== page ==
THE recent decision by Indonesia to dramatically cut imports of Australian cattle had many in this country scratching their heads.
Beef consumption in Indonesia is growing, Ramadan is nearly at an end, the domestic herd has declined in recent times and the vast majority of Indonesians can ill afford hikes in the price of beef.
It goes without saying this decision will have an impact on the northern Australian beef industry and my thoughts are with the many friends, ARLF families and all the people involved in this vital part of the north.
However, I proffer two key factors as to why the Indonesian government may have made this call. Firstly, the Widodo government (which has also restricted import permits for certain Australian horticultural produce) has a stated objective of achieving self-sufficiency in a range of agricultural products, including beef. This might seem fanciful given the current estimated domestic Indonesian beef herd, but do not underestimate how passionately many feel about this in Indonesia. Furthermore, we would do better to explore ways to play a role in helping Indonesia towards its target, while at the same time improving the value of two-way trade between our countries.
This is not a new concept, and I know a number of Australian and Indonesian businesses and individuals who are doing this now – and some for over 20 years.
The second factor is that Australia’s poor communication around the 2011 live cattle ban remains in the Indonesian government’s memory. While this event is not high in the consciousness of the Indonesian public today, it would be naïve to assume that ripples are not still felt at a policy level. Indeed, we are still recovering from the impact of this, and it is another reason to find innovative ways of supporting Indonesia towards its goals, while at the same time stretching our relationship for mutual benefit.
Achieving true mutual prosperity is front and centre for leaders in both countries.
Recently, I had the pleasure of accompanying 30 leaders from across rural, regional and remote Australia as they travelled throughout Indonesia as part of the Australian Rural Leadership Program. The key goal of this part of the program is to expose leaders—who range from such diverse backgrounds as Melville Island in the remote north, to Tasmania in the south and in fact every corner of the country—to the unique challenges facing leaders in Indonesia.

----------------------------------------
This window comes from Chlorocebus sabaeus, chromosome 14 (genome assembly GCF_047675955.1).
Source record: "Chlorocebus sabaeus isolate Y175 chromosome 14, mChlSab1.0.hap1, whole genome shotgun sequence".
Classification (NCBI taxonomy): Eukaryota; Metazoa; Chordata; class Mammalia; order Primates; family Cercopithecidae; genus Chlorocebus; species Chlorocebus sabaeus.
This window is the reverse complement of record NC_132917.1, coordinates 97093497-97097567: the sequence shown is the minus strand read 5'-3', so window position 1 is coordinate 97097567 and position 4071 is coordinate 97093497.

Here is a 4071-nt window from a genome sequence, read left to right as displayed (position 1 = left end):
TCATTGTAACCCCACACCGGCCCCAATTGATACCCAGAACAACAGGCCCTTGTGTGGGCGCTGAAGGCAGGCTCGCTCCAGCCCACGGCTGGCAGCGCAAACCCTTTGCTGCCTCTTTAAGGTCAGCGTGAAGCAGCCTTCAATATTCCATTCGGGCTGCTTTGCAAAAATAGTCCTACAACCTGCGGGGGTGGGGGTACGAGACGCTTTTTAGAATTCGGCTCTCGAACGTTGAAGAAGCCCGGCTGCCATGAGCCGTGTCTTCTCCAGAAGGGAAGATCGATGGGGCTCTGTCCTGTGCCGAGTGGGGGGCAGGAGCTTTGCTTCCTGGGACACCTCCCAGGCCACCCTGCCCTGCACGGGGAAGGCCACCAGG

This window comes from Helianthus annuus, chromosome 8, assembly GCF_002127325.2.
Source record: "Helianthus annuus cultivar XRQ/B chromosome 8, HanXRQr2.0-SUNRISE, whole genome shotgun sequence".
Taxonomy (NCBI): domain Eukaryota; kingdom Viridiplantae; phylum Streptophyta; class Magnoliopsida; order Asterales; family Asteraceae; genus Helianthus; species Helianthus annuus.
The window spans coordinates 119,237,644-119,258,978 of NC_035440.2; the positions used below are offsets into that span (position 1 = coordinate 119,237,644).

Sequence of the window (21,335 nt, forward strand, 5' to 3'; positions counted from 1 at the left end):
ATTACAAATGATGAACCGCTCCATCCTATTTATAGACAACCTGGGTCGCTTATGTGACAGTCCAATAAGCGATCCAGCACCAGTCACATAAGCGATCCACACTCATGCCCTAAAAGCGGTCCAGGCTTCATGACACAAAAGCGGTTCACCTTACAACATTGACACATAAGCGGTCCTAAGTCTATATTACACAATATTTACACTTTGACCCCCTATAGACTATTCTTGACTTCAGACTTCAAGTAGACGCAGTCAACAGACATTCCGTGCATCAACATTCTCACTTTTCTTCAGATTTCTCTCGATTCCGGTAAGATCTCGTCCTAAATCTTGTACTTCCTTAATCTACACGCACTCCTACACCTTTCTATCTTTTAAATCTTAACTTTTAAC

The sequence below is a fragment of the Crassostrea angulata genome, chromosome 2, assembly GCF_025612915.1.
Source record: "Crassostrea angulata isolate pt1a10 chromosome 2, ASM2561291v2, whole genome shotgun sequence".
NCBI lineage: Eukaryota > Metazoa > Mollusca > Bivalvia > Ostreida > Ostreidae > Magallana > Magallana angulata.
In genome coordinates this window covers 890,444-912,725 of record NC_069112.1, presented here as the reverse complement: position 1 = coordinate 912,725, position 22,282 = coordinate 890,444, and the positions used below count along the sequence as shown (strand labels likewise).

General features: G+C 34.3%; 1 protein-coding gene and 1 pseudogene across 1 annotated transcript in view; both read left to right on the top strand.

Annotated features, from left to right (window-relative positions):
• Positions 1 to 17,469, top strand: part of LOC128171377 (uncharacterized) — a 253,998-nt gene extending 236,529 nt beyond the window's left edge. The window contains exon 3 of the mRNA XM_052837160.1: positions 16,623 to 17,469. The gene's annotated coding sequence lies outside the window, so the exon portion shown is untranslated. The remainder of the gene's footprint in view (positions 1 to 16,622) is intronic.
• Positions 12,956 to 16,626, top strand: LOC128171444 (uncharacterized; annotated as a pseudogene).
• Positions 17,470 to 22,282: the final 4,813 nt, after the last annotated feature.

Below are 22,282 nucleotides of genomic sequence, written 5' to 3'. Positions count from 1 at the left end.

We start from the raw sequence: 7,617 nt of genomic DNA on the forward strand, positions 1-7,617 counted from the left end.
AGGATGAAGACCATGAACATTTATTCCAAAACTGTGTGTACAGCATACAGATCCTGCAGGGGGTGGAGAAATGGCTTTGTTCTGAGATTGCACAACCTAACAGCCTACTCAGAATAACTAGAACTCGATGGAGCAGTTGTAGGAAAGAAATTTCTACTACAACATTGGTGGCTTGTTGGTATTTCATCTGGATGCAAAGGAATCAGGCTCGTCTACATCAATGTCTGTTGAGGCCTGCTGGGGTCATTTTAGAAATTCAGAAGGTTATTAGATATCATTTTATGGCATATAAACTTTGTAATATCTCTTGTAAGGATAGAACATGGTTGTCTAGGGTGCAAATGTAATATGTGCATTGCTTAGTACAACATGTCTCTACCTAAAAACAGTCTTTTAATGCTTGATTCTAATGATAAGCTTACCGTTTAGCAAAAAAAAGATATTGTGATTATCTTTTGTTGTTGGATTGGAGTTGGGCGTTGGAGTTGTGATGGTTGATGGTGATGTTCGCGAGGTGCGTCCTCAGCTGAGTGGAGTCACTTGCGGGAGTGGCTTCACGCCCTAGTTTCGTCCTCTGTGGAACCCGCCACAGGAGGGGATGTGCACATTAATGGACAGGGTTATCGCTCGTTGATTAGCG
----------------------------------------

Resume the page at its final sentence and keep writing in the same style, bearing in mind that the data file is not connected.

Our journey came hot on the heels of a range of incidents that served to strain the relationship between the two countries, culminating in the execution of two convicted Australian drug smugglers and the subsequent fallout. One could be forgiven for expecting there may be a sense of unease or at least some disquiet.
Nothing could have been further from the truth. In fact, from major cities like Jakarta through to small rural villages, our group were warmly welcomed. More than that, Indonesians went out of their way to greet us, ask how we found their country and hoped that we would return some day.
Tellingly many Indonesians were also at pains to reassure us that Islam is a religion of peace; that it is a religion that had been misconstrued by some, and its reputation sullied by the darker ulterior motives of a minority. Indeed, for many Australians, their only window into Indonesia is restricted to the night-spots of Kuta or the beaches of Seminyak.
Indonesian culture, traditions and a colloquial sense of humour very similar to our own, often struggle to be heard over news of crime and political machinations.
This only serves to highlight the low levels of understanding between our two countries, despite the fact that we are close neighbours. Our rural leaders gained insights into the opportunities that abound in Indonesia, should we choose to fully explore them. They should not be overstated – while the population is some 250 million, around half of all Indonesians live on less than $2 a day. However, there remain further opportunities focused both on a growing middle class and importantly on the exchange of ideas and capital in working with Indonesians towards their goals.
There is a saying in Indonesia along the lines that if we meet once or twice we are acquaintances but if we meet a third time we are friends. Relationships mean everything in Indonesia, and as such Australian leaders need to be patient and committed when working there.
Leaders shouldn’t view Indonesia as a short-term source for a quick buck. The best way to understand a place and its people is to go there—as our group of leaders so enjoyed doing—and begin to establish long-term relationships.
Such groundwork reveals that Indonesians prize Australian quality and innovation when it comes to agricultural production. The opportunities for Australia in Indonesia extend beyond trade, and into services, investment, emerging markets and intellectual capital. While Asia as a region is of critical importance to the Australian economy, too often we set our sights on China, perhaps overlooking the friends that are right on our doorstep.
But as with building any good, profitable relationship, leaders at all levels must first work to bridge the gaps in understanding.